Thursday, June 6, 2019

Gone Campin'! RBD Blog Tour & Pillowcase Tutorial

YAY!!  Summer is finally here!  Want to know great way to involve kids to get ready for some outdoor activities and adventures this summer?  Go "Camping"!

Gone Camping  by Echo Park Paper Co. for Riley Blake Designs.

Great big camping motifs, camp patches and 1" buffalo check.  Now, let's go camping.  Well, actually, it's "Sewing Camp"!  Then we'll be all ready for that other kind of camp... lol!

For years, I volunteered as a 4-H instructor, teaching kids to sew and quilt.  Our county extension office would hold several sessions of  summer Sewing Camp!   Kids could learn to use their sewing machines and earn their Operator's License as they made simple projects.

Here are a couple of those quick, fun projects to make whether you are making them yourself or hosting your own sewing camp with kids!

For a travel-size (kid size) pillowcase:
  • 5/8 yard pillowcase fabric
  • 1/4 yard accent fabric
  • matching thread
  • travel size pillow (14" x 20")
For a standard size pillowcase:
  • 3/4 yard pillowcase fabric
  • 1/4 yard accent fabric
  • matching thread
  • standard pillow (20" x 26")
Step 1)  TRIM to square up fabric if necessary.  Don't trim the selvage edges yet.  Trim the travel size about 21 inches x width of fabric, and for the standard pillow, the length will be around 26 or 27 inches. 

Step 2)  LAY OUT the accent fabric with the right side up.  LAYER the main pillowcase fabric right sides together with the accent fabric, line up the raw edges and PIN about every 4 inches.  Sometimes fabrics are not the exact same width, but don't worry about those selvages, we'll cut them off in just a few minutes.  

Step 3)  ROLL up the main print fabric into a long tube.

Step 4)  Bring the bottom of the accent piece up and over the roll.  Match raw edges together and PIN together, enclosing the roll.

Tip:  Use the same pins, and just re-pin the edges.  
Be careful not to catch the rolled up fabric when you pin it together.  
I usually start in the center and work my way to the edges 
so I don't skew or twist the fabrics.

Step 5)  STITCH that long seam to enclose the raw edges.  I use 1/4" seam allowances, but kids may find it easier to manage using 1/2" seam allowance.  It really won't make much difference on the size of the pillow case, and it's a good way to practice sewing straight seams.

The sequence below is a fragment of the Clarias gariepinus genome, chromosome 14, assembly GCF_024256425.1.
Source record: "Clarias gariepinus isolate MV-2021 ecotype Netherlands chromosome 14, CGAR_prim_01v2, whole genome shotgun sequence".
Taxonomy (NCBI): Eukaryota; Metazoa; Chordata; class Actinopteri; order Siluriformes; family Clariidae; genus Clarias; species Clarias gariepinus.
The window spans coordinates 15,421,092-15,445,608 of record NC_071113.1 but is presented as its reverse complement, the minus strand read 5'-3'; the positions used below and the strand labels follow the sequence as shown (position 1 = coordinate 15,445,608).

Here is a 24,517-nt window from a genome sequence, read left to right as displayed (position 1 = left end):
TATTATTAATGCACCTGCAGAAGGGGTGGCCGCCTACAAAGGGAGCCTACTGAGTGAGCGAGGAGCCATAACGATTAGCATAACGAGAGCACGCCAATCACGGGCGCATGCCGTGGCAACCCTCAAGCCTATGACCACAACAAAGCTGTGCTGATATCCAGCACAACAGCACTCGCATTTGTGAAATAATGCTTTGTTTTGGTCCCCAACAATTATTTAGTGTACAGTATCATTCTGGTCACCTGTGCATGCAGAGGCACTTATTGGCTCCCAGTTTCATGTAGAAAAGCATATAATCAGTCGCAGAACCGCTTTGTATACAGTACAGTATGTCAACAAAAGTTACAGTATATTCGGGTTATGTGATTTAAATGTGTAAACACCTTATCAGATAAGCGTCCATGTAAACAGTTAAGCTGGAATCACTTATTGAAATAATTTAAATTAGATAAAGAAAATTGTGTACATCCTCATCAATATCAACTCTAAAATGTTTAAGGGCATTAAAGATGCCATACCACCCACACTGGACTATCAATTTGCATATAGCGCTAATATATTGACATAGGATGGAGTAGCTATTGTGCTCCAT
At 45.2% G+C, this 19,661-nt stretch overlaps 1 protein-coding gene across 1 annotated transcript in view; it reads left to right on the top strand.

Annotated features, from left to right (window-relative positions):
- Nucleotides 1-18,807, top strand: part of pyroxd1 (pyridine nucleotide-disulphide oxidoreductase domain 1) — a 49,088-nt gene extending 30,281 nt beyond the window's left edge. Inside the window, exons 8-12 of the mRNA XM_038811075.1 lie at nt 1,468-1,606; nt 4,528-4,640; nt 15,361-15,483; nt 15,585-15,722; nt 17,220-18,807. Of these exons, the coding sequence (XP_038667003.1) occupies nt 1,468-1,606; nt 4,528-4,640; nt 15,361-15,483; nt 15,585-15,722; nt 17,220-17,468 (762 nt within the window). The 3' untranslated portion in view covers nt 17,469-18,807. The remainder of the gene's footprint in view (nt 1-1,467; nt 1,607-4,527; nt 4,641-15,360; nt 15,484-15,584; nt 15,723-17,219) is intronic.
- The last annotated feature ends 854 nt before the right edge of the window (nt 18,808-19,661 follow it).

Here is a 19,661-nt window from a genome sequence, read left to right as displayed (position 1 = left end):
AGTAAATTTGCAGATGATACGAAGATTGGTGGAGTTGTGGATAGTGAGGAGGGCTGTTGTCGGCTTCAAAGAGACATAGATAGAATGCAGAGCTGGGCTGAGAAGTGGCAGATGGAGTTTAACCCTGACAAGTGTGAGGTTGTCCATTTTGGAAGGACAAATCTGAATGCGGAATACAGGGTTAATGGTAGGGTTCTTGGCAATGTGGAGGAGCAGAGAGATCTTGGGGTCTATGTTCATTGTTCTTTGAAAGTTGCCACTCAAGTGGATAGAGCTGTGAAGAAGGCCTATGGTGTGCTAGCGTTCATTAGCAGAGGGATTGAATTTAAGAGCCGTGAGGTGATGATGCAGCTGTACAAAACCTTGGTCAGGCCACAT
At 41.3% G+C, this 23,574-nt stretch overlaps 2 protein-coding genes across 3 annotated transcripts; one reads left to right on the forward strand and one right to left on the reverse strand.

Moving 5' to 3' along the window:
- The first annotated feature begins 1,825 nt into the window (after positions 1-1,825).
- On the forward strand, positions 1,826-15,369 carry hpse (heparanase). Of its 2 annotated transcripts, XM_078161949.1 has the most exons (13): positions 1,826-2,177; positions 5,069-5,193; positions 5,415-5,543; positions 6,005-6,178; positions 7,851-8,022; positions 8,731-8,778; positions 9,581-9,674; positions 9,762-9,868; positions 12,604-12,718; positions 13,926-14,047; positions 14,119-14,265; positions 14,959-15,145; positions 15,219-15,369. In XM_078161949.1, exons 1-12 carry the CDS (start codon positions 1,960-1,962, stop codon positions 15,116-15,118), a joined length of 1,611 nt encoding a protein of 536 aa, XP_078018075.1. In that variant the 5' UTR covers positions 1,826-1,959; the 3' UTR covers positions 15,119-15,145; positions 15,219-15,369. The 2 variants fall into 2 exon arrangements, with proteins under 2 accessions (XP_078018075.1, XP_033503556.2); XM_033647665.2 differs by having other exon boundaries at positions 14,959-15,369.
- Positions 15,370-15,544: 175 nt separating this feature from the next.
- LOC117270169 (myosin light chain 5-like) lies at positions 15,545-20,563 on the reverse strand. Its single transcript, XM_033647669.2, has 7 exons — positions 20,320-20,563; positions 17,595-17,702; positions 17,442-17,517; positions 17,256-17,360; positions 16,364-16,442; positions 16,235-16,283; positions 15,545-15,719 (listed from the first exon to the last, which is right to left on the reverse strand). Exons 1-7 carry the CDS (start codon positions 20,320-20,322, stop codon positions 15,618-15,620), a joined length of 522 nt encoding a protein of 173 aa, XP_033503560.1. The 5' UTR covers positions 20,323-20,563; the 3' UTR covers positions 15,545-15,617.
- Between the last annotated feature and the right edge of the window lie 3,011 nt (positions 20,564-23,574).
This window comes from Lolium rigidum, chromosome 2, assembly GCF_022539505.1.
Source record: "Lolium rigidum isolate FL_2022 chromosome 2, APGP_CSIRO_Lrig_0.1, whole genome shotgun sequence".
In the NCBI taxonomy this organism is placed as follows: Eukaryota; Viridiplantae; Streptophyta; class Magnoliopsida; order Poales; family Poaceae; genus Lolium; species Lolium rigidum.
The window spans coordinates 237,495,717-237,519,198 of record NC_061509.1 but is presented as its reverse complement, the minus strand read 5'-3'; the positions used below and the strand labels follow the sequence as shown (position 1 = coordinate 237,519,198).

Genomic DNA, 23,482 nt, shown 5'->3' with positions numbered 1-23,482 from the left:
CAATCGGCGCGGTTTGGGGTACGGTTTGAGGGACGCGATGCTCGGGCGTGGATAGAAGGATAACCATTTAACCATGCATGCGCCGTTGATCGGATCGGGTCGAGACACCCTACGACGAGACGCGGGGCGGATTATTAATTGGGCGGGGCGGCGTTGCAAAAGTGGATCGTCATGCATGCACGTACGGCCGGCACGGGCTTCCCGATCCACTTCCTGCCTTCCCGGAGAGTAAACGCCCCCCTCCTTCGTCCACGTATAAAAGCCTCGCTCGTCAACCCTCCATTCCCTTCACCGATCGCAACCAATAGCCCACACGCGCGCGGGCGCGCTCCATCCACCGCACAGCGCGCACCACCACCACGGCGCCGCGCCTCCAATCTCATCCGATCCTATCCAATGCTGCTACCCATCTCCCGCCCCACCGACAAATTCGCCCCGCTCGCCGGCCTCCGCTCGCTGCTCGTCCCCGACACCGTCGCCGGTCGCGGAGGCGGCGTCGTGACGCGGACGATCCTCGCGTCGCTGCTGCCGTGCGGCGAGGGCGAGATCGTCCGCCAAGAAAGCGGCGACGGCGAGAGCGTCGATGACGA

Step 6)  Now for the fun part:  Grab hold of that rolled-up fabric inside the tube and PULL it out.

Step 7)  PRESS.  I usually take a minute and fingernail press to get the seam flat on both the inside and outside of the accent fabric.  Then press it for real with an iron.

Tip:  Remember to PRESS, don't IRON as the back & forth motion can distort the fabrics.  
Use a light spritz of water if necessary.

Step 8)  Now is the time to TRIM it to the size that will fit your pillow.  Fold the pillowcase in half, with the selvage edges lined up.  For the travel pillow, cut it 30 to 31 inches wide or 15 to 15-1/2" wide, folded.  Cut the standard size pillow at 42 inches wide, or 21 inches wide if you have folded it in half - don't cut the folded part, just the selvage edges ;).  You can measure any size pillow and add about 1 inch to the length and 1 to 2 inches more in the width.

Step 9)  Next, for a quick finish, FOLD the trimmed pillowcase in half, with right sides together, matching the raw edges.  PIN at the intersections, then STITCH down the long side and across the bottom of the pillowcase.  Back-stitch at the beginning and ending.

Tip:  At the corner, sometimes it's easier for kids to sew off the edge,
then start again on the next side.

Step 10)  Finish the raw edges with a serger or zig-zag stitch on the sewing machine.  Another skill-building exercise for kids, and prevents the seams from unraveling.

Tip:  Zig-  off the edge of the fabric and Zag inside the seam.  

Turn the pillowcase right side out, give it a good press, then stuff in your pillow!  All ready to go camping!  (OR keep it in the cupboard until after the county fair - you're sure to get a blue ribbon on this cute thing!)

Now for a DELUXE version, we'll add an extra step:  Step 8-1/2)  Fold the trimmed pillowcase with wrong sides together, match seams and stitch a scant 1/4" seam down the long side of the pillowcase.  Stop and trim the seam a bit more if necessary, then turn the pillowcase wrong side out and press the seam.